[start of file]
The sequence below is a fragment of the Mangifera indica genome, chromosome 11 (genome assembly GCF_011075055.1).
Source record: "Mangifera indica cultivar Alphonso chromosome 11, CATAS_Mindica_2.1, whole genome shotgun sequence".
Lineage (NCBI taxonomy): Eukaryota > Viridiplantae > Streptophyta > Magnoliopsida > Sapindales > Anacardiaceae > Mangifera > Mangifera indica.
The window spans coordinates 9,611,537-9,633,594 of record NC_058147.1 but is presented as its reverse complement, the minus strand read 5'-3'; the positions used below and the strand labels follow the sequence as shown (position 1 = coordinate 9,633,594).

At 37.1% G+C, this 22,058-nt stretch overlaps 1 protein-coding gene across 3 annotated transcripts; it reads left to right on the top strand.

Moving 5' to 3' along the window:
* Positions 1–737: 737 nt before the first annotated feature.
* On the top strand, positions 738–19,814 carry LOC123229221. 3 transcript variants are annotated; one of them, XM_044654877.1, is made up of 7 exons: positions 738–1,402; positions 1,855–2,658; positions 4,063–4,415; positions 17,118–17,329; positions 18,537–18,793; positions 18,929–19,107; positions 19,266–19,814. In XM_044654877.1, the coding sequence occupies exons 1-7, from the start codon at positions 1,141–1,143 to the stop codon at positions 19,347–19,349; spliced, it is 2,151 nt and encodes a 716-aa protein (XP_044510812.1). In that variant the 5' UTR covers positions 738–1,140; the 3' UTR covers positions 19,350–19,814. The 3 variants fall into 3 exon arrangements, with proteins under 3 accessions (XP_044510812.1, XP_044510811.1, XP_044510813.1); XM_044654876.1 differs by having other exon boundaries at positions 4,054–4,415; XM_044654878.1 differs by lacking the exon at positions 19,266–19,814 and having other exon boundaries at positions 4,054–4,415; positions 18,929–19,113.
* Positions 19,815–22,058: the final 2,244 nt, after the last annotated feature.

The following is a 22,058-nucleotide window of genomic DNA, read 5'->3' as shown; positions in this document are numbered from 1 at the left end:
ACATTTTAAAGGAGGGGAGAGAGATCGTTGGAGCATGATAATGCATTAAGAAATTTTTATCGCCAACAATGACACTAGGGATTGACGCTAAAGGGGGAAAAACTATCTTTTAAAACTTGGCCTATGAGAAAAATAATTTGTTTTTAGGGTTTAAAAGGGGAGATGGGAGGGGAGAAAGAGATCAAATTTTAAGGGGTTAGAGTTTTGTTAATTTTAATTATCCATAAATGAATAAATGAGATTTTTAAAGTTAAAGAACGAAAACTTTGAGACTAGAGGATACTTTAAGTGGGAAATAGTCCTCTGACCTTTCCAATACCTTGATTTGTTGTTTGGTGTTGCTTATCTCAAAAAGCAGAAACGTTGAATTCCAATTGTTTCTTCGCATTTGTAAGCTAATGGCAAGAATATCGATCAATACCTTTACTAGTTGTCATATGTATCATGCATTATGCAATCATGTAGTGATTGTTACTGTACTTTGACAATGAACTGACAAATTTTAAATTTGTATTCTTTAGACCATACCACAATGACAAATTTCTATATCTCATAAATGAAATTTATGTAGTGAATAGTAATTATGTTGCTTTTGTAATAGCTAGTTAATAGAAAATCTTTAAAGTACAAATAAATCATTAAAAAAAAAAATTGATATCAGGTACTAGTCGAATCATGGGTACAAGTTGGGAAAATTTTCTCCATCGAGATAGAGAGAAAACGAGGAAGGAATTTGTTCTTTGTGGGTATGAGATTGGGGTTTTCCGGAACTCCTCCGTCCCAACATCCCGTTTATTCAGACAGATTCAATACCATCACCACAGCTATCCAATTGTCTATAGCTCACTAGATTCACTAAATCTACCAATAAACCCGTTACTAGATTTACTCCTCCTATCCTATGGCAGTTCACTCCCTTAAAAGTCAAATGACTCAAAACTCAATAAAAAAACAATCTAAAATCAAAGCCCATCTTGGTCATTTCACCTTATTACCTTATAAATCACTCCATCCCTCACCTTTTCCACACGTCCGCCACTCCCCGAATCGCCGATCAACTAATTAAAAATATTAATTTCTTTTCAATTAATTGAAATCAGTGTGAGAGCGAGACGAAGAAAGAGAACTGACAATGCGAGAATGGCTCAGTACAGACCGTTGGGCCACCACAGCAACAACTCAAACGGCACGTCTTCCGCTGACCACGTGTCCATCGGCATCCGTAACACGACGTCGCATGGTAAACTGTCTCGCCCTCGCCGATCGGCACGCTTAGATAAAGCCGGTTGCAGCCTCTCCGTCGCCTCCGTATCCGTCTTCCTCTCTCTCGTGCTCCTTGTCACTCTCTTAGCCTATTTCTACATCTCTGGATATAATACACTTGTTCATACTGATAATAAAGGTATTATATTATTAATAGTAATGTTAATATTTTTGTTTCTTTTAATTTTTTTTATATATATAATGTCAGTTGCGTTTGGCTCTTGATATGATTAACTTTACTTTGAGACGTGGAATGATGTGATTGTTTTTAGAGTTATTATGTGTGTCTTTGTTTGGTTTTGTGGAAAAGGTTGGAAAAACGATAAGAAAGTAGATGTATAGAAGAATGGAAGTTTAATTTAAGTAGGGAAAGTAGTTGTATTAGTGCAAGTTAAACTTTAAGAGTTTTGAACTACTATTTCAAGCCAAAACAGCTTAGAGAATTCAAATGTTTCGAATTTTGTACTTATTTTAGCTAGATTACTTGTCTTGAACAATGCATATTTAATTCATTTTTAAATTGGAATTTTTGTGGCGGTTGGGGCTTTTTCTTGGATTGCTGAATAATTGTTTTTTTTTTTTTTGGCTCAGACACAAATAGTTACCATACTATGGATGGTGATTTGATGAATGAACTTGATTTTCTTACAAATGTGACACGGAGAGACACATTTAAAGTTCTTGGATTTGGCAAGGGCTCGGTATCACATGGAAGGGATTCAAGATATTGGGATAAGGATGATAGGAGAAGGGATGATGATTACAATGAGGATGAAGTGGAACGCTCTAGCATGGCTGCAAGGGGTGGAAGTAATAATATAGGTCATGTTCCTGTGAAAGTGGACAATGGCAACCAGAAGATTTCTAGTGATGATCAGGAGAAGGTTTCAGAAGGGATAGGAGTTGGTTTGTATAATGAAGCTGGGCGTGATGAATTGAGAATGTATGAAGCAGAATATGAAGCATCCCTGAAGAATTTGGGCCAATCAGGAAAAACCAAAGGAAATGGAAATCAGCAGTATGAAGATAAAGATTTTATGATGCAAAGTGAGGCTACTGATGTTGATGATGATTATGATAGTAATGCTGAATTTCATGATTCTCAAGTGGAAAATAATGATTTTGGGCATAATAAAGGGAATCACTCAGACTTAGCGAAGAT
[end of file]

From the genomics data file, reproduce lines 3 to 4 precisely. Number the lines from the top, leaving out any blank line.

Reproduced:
Lineage (NCBI taxonomy): Eukaryota > Viridiplantae > Streptophyta > Magnoliopsida > Sapindales > Anacardiaceae > Mangifera > Mangifera indica.
The window spans coordinates 9,611,537-9,633,594 of record NC_058147.1 but is presented as its reverse complement, the minus strand read 5'-3'; the positions used below and the strand labels follow the sequence as shown (position 1 = coordinate 9,633,594).